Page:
By the time our conversation was done, I was convinced.  I had my mission – clean up my own house first.

Over the past seven years, I have taken this philosophy to heart.  I spend my days working on projects to bring more joy and light into the world.  I am diligent about watching my own thoughts so I can clean out fear-based thinking when it shows up.  I am careful to not get caught up in debates that stem from anger or paranoia.

As far as I can tell, it’s working.  People now look to me for mentorship and inspiration because they see a certain light in my eyes that they aren’t seeing in other places.

I still care about politics, but I’m much more detached now.  I am concerned about a woman’s right to choose, proper funding for education, and gay rights.  I think the most important issue in any presidential election is how the balance of the Supreme Court will be affected.

Beyond that, I stay out of it.  It no longer rises to the level of life-and-death for me. I’ve got more important things to do at home.


Today’s miracle: A few words from a dear friend eight years ago have made a dramatic change in my world and how I live my life.  Thank goodness!

Images found here and here.

About the author

Leah Carey

Leah Carey is the Chief Miracle Officer of The Miracle Journal, where she writes about the large and small miracles that happen in her life every day. She is a life coach, speaker, journalist, freelance writer, and lover of life. In all of those pursuits, she works with people to identify what’s already right in your life so you can build an even more joyful and fulfilling daily experience from that foundation. You can find her on Facebook, , Twitter, and YouTube.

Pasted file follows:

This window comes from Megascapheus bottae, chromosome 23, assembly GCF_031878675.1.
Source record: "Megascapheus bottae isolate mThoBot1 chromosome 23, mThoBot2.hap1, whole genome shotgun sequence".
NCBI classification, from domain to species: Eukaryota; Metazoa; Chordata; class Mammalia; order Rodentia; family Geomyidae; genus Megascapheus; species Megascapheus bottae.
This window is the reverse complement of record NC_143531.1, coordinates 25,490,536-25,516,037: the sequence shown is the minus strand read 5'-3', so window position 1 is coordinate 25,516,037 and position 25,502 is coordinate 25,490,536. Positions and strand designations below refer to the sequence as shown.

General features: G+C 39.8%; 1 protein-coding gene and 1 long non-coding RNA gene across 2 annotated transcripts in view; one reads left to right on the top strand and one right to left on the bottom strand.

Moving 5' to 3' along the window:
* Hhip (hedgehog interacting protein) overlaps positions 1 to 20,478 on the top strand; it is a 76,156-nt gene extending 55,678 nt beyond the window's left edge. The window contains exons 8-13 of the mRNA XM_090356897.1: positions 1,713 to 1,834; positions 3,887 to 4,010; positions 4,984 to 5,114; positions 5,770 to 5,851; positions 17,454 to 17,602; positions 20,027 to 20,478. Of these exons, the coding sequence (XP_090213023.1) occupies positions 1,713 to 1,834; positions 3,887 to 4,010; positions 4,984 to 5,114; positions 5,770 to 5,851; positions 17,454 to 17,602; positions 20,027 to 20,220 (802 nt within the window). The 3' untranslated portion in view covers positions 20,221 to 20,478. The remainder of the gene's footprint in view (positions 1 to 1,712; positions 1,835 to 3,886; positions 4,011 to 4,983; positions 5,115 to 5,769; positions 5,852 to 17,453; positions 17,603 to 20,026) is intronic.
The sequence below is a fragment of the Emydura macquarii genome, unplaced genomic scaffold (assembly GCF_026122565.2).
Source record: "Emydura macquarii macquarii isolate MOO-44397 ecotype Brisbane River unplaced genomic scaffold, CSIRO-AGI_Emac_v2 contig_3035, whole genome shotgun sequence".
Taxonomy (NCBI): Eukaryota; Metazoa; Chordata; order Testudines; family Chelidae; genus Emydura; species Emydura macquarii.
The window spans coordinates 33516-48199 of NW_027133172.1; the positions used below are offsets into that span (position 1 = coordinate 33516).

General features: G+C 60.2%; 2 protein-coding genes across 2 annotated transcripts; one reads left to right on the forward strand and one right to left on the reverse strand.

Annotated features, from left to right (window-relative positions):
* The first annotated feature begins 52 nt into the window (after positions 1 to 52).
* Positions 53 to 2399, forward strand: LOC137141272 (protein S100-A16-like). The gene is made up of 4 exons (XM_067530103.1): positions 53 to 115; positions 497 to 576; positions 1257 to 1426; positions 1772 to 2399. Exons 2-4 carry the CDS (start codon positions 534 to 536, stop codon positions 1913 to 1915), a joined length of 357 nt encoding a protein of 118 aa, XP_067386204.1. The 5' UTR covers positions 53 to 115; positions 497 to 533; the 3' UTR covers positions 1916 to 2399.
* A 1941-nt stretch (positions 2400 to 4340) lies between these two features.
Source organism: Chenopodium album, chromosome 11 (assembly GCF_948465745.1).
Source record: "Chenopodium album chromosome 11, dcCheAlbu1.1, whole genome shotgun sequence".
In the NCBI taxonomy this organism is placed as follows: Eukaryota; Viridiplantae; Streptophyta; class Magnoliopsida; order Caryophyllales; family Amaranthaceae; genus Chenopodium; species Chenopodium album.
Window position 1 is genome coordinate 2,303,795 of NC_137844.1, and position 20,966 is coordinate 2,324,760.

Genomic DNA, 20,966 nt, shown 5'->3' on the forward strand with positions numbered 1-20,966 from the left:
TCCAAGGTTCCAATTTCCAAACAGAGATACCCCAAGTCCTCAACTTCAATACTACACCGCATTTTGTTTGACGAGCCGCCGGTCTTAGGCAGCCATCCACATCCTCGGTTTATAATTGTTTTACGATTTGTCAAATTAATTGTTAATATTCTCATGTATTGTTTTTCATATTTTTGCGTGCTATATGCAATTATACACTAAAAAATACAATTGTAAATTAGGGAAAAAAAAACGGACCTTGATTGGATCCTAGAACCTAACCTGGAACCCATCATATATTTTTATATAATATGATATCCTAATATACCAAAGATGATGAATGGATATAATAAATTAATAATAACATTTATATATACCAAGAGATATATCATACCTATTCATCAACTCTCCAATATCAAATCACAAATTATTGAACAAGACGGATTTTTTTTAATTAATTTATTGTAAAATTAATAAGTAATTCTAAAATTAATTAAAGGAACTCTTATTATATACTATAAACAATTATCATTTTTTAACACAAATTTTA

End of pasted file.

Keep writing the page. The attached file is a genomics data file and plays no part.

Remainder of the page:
Permanent link to this article: https://www.leahcarey.com/themiraclejournal/2012/11/04/voting-for-a-clean-mind/


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  1. naked girl in a dress

    This is a great message. I used to be too caught up in politics, but now it’s rare I watch the news. I am happier, more at peace, and have gained that time I would devote to news/politics for more productive activities.
    naked girl in a dress recently posted at their blog…Be the Change

    1. Leah Carey

      That’s exactly how I feel, Naked Girl. 🙂

  2. Mary Northrop

    Love the message, Leah. As a bleeding heart myself, I also agree with you politically. I’ve been pretty successful at keeping fear at bay and my days are happier because of it. I did recently read “Game Change” about the 2008 election and all the players in it. I came away with the belief that even if one does pay attention to the news and all the other political information we’re bombarded with, it’s often lies or very heavily stretched truth anyway. I rarely watch the news now. But I do vote.

    1. Leah Carey

      I read Game Change a while back, Mary, and was disturbed to realize how easily I had been manipulated. It made me even less inclined to pay too much attention to the rigamerole! 🙂